“I think you have to start by just making yourself appealing to the neighborhood,” says Wagenknecht. “They’re the ones who help you survive through thick and thin, like after 9/11 when we reopened a few weeks after. I think it's important that people that live around it think of it as their bar for a drink or to escape their daily woes.” Without understanding some of the restaurant’s history, it’d be easy to see the place as a beautiful, French Brasserie–inspired café serving up posh cocktails and sandwiches to well-heeled customers. But the early days of The Odeon make the wildest nights at House of Yes or ACME feel tame by comparison.

“The Odeon opened before cell phones and the Internet,” says McNally. “1980 was a time when news of a new restaurant spread slowly, and by word of mouth only. The restaurant's remote location also helped keep it bubble wrapped from the masses. The Odeon was regularly filled with actors, downtown artists, and the cast of Saturday Night Live—and packed until 3 a.m. John Belushi often came in just before closing, and would sit with the waitresses while they counted their money.”

diagram: A 1981 napkin drawing of The Odeon by Tom Schiller © Courtesy The Odeon A 1981 napkin drawing of The Odeon by Tom Schiller

“The ’80s were wild times,” says Wagenknecht. “It was kind of a free, anything-goes atmosphere downtown. I was mostly back of the house, doing more maintenance and accounts and all of that. We were there creating an atmosphere where people felt relaxed enough to have a good time, but we weren’t in the middle of it. We were working.”

Beyond the stars like Belushi, artists like Warhol and Basquiat, journalists like Graydon Carter, and all the other acolytes of the eatery, McInerney has largely helped bridge the restaurant into the mainstream of the city’s pop culture history.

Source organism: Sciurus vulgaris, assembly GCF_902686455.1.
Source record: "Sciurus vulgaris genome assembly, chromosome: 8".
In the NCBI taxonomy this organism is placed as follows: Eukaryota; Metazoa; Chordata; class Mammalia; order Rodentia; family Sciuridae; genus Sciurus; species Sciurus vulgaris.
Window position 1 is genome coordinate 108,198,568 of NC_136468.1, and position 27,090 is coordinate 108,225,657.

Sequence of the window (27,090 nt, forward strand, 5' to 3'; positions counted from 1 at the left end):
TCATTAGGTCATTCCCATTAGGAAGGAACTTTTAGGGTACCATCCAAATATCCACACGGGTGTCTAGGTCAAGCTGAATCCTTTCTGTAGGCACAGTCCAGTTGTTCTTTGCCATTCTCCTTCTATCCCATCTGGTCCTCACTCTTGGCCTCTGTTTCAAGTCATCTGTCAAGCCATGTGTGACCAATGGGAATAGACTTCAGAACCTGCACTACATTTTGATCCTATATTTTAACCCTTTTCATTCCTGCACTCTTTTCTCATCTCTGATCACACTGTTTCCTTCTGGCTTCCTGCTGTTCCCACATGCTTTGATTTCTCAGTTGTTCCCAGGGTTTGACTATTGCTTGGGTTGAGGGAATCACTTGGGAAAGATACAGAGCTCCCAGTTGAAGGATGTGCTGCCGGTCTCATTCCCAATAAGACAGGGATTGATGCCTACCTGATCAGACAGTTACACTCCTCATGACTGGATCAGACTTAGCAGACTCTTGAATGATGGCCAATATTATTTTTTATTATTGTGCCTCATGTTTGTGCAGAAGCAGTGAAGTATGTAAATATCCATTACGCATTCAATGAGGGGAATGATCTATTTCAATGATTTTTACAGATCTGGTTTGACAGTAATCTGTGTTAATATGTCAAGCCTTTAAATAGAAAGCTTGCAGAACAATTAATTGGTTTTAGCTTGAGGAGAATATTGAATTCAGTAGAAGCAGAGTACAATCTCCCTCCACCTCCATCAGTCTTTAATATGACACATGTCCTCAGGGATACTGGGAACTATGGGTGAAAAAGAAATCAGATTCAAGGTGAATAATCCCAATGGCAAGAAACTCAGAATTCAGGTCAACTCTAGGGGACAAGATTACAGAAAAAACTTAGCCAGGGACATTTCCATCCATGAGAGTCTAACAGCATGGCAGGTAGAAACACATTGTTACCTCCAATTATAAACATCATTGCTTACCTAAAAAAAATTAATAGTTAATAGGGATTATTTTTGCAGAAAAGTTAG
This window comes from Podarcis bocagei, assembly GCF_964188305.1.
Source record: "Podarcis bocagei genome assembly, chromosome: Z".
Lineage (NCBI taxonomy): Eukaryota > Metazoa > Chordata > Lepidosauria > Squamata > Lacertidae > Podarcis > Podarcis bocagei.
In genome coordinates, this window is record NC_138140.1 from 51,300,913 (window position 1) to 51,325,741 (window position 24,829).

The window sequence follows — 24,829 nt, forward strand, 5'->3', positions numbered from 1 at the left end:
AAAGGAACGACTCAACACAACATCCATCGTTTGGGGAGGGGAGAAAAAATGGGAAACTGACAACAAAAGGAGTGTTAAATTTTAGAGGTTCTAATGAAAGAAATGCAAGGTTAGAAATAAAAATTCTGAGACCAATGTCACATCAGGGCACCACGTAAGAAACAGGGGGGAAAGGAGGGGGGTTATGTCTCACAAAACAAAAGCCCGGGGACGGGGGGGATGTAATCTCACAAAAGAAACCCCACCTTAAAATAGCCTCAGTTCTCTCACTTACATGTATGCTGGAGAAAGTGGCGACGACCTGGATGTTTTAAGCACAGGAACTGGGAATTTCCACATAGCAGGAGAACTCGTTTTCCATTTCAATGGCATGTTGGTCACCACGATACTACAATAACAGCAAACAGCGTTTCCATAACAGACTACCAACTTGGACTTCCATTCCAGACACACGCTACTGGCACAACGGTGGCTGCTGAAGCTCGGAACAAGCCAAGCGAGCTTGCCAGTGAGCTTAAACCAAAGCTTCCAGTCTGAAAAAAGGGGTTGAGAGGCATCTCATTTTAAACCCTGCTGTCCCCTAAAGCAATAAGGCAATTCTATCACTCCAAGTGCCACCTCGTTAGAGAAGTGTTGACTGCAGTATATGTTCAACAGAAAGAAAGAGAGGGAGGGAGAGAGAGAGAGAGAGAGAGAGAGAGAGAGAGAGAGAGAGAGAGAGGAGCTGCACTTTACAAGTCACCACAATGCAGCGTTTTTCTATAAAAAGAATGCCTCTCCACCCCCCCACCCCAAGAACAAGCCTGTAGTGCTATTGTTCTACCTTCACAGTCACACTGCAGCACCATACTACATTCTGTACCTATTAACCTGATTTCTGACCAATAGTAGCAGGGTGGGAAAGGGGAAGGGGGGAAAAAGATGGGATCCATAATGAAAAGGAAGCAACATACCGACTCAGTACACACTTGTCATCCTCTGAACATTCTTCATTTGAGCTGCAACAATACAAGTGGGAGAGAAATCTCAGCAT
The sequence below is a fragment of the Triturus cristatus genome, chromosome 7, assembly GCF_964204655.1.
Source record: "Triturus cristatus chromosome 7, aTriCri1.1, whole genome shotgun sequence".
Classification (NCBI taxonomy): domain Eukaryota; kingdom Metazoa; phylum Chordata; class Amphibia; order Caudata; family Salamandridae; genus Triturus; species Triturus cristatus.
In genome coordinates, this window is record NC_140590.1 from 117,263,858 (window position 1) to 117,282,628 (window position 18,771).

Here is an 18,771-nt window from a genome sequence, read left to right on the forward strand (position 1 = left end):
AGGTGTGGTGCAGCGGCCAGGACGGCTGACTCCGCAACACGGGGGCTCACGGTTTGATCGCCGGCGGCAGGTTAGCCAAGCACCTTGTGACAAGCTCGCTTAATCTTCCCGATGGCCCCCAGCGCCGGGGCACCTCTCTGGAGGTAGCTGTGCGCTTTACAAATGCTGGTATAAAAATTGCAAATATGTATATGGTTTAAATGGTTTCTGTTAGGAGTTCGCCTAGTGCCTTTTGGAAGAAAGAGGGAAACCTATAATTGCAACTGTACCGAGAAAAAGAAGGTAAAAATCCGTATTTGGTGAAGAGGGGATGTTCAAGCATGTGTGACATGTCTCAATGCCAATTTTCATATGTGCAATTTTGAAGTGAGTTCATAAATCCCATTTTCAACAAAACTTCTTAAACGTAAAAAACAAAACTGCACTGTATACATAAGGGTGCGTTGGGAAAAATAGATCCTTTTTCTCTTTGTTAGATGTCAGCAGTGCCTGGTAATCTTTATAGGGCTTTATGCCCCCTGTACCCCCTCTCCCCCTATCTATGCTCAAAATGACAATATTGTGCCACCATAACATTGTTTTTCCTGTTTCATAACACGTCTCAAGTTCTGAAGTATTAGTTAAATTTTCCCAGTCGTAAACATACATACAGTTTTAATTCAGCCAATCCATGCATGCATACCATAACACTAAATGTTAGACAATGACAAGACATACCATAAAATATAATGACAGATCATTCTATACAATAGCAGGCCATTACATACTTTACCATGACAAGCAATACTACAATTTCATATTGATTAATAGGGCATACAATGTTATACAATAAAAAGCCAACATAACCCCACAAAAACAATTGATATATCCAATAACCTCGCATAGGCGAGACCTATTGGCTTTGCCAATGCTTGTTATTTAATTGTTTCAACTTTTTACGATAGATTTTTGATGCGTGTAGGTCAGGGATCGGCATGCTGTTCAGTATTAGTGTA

“When I finished Bright Lights, a scene was included with obligatory drug use in [The Odeon’s] bathroom,” says McInerney. “When the cover artist came up with an image of [the restaurant] for the book, the Random House lawyers had me go down there to talk to whoever owned it. We sent Keith a galley in advance and I don’t think he was very impressed. After a brief conversation, he basically just waved his arms and said, ‘whatever.’ It was a dismissive approval. He said in some interview he never expected to hear about the book again and was shocked when he was walking up Fifth Avenue and the former Scribner’s Bookstore had a wall of Bright Lights, Big City in the window along with a poster and picture of me.”

Looking at the New York restaurant scene today, locals are always chasing what’s new. The Odeon stands apart from this by staying timeless. Today, the pandemic has limited the team to filling the sidewalk on West Broadway and wrapping around Thomas Street—tables are always near full capacity—as Wagenknecht and the team are ramping up to return to indoor dining. But The Odeon feels as it always has: like a place that has been there forever, out of date in a longing, nostalgic type of way. It’s that escapist other world that guests are transported to, a time away from the present, that makes it more than a restaurant, and connects visitors to a feeling of identity and belonging in Tribeca.

a store front at night: The Odeon is still run by one of the founders, Lynn Wagenknect, 40 years later. © Courtesy The Odeon The Odeon is still run by one of the founders, Lynn Wagenknect, 40 years later.

“The Odeon was always such a signifier,” says McInerney. “It was the start of the creation of Tribeca.”

The British playwright Alan Bennett, an early investor and close friend of McNally and Wagenknecht, once wrote in his play Forty Years On (whose production even starred a young McNally) that, “Standards are always out of date. That is what makes them standards.” 

In an ironic twist, the same can be said of The Odeon 40 years after its opening downtown—a place that feels transportive to another time while always putting forth a timeless sense of community and home for its regulars. “The only motivating factor to me is to make a place that looks great and feels comfortable," says Wagenknecht. "It’s fun to see Cafe Luxembourg in When Harry Met Sally or The Odeon in Bright Lights, Big City, but we were trying to make a place that we want to go to. By and large, I think we accomplished that.”